First few weeks were great. I started tracking my food intake, did not stop eating junk food, and I felt better than I felt before. Change is good, constant small progress is even better.
Before we continue, let me mention something valuable which I’ve learned years later down the road – a calorie is not a calorie. Eating much sugar (which is found in most processed food) will mess up your hormones and won’t bring them back to their natural level (if you have or had love handles and/or man-boobs like I did… you can relate to this).
Additionally, with practical experience and long-term testing I found out that by slowly reducing processed food (and then later removing it completely) really took a positive toll on my eating habits – I simply enjoyed eating more meat, bread and vegetables instead of yearning for a chocolate cake (and trust me, I LOVED chocolate).
To resume what I was talking about, my progress went well but I wanted to take it up to a new level – and that level was starting a physical activity. I had recreational experience with long-distance biking, swimming, basketball and other sports but remembering that I was just skinny with some fat around my waist (skinny-fat) I didn’t want to repeat all those results again with those sports (side note… I’m not saying that those activities are bad, just I decided to try something else).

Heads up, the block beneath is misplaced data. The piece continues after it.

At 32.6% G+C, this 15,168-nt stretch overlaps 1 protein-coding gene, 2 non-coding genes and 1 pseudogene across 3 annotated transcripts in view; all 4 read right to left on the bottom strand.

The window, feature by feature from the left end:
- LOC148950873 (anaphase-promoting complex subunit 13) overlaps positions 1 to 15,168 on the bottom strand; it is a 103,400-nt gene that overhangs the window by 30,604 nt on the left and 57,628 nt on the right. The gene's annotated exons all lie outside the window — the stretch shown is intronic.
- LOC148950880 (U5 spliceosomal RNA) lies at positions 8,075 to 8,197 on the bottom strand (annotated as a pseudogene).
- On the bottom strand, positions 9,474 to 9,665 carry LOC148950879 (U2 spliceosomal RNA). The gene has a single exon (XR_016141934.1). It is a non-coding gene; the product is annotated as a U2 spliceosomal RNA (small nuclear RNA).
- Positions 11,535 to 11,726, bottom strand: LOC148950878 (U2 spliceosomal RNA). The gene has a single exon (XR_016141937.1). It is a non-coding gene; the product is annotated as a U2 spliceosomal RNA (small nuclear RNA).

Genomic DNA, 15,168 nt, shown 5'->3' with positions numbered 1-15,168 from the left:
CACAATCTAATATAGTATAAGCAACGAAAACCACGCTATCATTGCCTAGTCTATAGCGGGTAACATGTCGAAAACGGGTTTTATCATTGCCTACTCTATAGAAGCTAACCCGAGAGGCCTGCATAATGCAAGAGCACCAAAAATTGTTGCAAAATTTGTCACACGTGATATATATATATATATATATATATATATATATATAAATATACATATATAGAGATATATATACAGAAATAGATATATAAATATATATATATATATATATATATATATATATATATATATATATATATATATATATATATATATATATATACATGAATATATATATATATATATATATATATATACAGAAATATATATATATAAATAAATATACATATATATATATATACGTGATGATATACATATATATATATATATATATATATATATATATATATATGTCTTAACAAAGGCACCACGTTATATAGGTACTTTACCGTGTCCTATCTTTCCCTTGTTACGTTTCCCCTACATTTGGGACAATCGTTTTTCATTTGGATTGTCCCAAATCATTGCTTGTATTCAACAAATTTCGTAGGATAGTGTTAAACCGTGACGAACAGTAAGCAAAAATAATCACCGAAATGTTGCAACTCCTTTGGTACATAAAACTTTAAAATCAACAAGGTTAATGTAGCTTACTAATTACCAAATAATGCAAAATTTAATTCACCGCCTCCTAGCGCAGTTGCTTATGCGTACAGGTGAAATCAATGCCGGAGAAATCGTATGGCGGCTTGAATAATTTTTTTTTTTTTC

I knew that I wanted to add some muscle instead since I’ve done my research and understood that recomposing my body with building muscle will also lose my fat in the process (body would use that fat as an energy source).
So… that is how I decided to purchase a gym membership. Initially, I had the same prejudice like most of my friends had, and that was that people who went to the gym were “brainless muscle-bound grunts with no reading comprehension”.
Another prejudice which I had was that any kind of a good looking body was a result of years of steroid abuse and dedicating 24 hours of day lifting and eating brown rice and unseasoned chicken (thanks, fitness websites!). Third prejudice was that all those good-looking people at the gym with shredded bodies and their six-packs would laugh at my fat body and berate me constantly. Was this true? Let’s find out…
I went to the sporting good store and bought a gym bag, a pair of training shorts and few plain t-shirts, and went to the gym. I was extremely nervous… actually, I had a good case of social anxiety (since I spent the most of my days at home)… the anxiety was so bad that when I approached the gym’s door my heart was pounding so hard and my throat felt like someone was strangling me.